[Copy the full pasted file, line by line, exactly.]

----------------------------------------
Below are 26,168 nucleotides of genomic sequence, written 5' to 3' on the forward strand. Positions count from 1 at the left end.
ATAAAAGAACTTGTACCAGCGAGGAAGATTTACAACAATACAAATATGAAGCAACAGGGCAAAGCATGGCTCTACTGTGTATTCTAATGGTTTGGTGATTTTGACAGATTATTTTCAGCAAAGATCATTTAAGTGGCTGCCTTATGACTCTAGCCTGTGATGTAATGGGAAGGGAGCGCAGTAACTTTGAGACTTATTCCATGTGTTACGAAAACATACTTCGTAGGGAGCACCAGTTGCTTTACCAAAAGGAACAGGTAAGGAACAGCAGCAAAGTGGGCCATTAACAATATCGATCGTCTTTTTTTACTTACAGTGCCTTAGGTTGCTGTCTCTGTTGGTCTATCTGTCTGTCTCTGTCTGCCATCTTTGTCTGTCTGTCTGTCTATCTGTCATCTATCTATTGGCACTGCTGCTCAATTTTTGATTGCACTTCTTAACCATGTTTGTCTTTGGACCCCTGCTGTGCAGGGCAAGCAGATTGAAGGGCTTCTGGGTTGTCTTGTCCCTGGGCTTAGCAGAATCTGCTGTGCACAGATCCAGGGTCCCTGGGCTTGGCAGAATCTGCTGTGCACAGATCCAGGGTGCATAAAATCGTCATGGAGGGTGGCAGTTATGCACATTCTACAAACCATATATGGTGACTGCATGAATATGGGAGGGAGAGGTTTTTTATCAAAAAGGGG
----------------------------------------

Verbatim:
Below are 26,168 nucleotides of genomic sequence, written 5' to 3' on the forward strand. Positions count from 1 at the left end.
ATAAAAGAACTTGTACCAGCGAGGAAGATTTACAACAATACAAATATGAAGCAACAGGGCAAAGCATGGCTCTACTGTGTATTCTAATGGTTTGGTGATTTTGACAGATTATTTTCAGCAAAGATCATTTAAGTGGCTGCCTTATGACTCTAGCCTGTGATGTAATGGGAAGGGAGCGCAGTAACTTTGAGACTTATTCCATGTGTTACGAAAACATACTTCGTAGGGAGCACCAGTTGCTTTACCAAAAGGAACAGGTAAGGAACAGCAGCAAAGTGGGCCATTAACAATATCGATCGTCTTTTTTTACTTACAGTGCCTTAGGTTGCTGTCTCTGTTGGTCTATCTGTCTGTCTCTGTCTGCCATCTTTGTCTGTCTGTCTGTCTATCTGTCATCTATCTATTGGCACTGCTGCTCAATTTTTGATTGCACTTCTTAACCATGTTTGTCTTTGGACCCCTGCTGTGCAGGGCAAGCAGATTGAAGGGCTTCTGGGTTGTCTTGTCCCTGGGCTTAGCAGAATCTGCTGTGCACAGATCCAGGGTCCCTGGGCTTGGCAGAATCTGCTGTGCACAGATCCAGGGTGCATAAAATCGTCATGGAGGGTGGCAGTTATGCACATTCTACAAACCATATATGGTGACTGCATGAATATGGGAGGGAGAGGTTTTTTATCAAAAAGGGG